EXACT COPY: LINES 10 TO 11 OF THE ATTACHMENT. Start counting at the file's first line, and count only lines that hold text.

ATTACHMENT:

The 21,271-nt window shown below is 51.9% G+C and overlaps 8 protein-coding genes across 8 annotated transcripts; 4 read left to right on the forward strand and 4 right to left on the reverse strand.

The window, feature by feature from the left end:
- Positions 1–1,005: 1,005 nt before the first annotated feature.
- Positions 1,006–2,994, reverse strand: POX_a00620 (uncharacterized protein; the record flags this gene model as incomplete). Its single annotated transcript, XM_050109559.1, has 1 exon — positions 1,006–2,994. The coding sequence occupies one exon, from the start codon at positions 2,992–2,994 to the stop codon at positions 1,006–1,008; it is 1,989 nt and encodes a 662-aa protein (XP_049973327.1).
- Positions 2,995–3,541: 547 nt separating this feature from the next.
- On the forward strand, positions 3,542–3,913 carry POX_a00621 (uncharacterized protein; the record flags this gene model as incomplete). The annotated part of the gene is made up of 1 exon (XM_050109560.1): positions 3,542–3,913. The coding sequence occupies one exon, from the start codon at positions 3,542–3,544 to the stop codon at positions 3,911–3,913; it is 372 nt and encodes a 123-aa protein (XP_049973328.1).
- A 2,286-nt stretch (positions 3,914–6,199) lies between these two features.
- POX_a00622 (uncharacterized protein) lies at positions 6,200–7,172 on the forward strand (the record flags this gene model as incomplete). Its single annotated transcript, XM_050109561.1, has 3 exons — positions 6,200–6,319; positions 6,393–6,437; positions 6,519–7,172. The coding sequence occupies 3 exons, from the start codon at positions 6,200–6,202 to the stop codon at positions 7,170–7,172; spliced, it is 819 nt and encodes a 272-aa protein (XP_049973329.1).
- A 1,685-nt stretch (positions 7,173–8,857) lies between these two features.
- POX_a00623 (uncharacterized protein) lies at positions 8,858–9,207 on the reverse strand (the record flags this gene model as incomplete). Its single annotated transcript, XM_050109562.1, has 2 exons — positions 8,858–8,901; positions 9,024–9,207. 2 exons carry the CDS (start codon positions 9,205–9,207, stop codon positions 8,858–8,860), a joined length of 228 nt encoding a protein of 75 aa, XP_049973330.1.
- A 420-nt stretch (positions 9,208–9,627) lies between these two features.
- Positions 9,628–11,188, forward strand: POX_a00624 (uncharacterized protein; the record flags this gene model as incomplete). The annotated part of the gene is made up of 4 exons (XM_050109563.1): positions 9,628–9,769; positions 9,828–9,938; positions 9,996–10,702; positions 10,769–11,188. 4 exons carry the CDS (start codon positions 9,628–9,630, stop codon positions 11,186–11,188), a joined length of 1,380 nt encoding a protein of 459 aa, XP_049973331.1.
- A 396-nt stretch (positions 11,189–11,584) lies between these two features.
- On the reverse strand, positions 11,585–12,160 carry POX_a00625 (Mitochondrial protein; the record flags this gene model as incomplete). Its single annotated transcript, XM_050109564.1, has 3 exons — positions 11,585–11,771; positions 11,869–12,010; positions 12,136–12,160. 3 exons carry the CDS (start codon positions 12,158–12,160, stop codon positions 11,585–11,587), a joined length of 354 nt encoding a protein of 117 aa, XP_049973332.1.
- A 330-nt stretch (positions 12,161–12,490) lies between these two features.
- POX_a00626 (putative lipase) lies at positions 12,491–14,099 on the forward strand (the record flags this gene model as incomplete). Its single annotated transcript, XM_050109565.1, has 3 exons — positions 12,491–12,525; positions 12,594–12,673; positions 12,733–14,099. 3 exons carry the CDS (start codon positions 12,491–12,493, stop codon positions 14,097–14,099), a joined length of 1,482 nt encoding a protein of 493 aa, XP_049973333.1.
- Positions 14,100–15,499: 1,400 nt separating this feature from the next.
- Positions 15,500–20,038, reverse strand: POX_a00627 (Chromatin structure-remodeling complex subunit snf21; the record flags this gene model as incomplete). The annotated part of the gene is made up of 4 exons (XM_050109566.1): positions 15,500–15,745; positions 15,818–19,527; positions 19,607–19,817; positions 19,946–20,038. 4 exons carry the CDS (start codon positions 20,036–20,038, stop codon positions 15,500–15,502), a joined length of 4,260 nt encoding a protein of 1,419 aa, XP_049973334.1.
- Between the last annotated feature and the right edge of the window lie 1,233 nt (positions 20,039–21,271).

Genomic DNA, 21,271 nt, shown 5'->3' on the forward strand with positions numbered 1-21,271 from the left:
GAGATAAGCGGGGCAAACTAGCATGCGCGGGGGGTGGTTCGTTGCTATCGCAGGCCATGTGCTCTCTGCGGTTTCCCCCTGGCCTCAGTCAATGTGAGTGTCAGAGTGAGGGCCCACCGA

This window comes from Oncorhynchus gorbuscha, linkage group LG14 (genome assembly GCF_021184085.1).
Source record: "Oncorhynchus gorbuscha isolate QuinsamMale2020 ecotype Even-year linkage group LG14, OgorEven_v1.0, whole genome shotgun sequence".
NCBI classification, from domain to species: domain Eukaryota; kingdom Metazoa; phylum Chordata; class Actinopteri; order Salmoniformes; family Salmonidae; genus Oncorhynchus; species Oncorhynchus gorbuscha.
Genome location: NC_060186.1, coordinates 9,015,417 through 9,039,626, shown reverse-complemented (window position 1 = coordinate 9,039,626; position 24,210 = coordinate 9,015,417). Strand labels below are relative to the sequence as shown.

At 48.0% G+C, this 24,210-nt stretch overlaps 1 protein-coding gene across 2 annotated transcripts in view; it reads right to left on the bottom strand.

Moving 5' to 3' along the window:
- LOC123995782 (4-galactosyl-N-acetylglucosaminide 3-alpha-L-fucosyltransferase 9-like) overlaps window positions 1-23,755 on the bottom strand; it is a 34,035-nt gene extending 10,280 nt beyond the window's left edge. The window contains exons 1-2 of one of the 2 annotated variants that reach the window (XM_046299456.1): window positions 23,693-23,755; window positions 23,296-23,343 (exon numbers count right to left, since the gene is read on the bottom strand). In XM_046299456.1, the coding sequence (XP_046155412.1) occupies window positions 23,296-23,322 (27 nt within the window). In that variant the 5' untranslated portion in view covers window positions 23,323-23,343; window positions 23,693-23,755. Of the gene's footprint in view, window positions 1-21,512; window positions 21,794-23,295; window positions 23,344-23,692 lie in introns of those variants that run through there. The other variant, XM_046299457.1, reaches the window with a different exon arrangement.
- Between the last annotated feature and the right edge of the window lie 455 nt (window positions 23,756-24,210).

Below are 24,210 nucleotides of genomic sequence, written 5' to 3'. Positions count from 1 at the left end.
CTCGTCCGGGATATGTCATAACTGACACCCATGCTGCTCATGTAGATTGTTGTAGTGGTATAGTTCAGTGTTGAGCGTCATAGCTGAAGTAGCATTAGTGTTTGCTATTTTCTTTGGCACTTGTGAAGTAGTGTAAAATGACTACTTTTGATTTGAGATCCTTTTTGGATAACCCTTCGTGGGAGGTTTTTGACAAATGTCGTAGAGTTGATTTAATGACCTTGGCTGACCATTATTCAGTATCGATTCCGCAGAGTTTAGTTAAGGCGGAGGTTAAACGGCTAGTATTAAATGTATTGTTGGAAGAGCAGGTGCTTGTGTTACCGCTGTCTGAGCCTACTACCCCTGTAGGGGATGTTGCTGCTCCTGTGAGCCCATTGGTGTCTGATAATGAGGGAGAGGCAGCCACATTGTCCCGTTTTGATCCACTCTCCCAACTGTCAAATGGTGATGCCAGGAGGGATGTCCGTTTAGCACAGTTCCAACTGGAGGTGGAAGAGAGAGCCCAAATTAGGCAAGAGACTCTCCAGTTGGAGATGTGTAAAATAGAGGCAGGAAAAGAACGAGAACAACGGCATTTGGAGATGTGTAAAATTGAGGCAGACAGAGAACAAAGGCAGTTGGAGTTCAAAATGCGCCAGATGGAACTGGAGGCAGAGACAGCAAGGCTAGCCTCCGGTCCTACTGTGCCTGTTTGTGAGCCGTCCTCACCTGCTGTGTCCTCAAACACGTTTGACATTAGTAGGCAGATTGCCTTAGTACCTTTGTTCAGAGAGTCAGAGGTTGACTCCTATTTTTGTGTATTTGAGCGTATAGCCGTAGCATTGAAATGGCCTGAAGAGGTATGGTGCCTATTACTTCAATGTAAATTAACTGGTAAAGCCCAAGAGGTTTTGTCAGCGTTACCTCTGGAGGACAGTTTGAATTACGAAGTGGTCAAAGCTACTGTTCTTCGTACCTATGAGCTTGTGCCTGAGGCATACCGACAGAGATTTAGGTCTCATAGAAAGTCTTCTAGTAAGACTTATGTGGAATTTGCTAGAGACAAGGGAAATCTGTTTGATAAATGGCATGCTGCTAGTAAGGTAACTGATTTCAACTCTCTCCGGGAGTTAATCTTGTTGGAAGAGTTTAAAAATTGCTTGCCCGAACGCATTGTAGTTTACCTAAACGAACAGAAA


- POX_a00623 (uncharacterized protein) lies at positions 8,858–9,207 on the reverse strand (the record flags this gene model as incomplete). Its single annotated transcript, XM_050109562.1, has 2 exons — positions 8,858–8,901; positions 9,024–9,207. 2 exons carry the CDS (start codon positions 9,205–9,207, stop codon positions 8,858–8,860), a joined length of 228 nt encoding a protein of 75 aa, XP_049973330.1.
- A 420-nt stretch (positions 9,208–9,627) lies between these two features.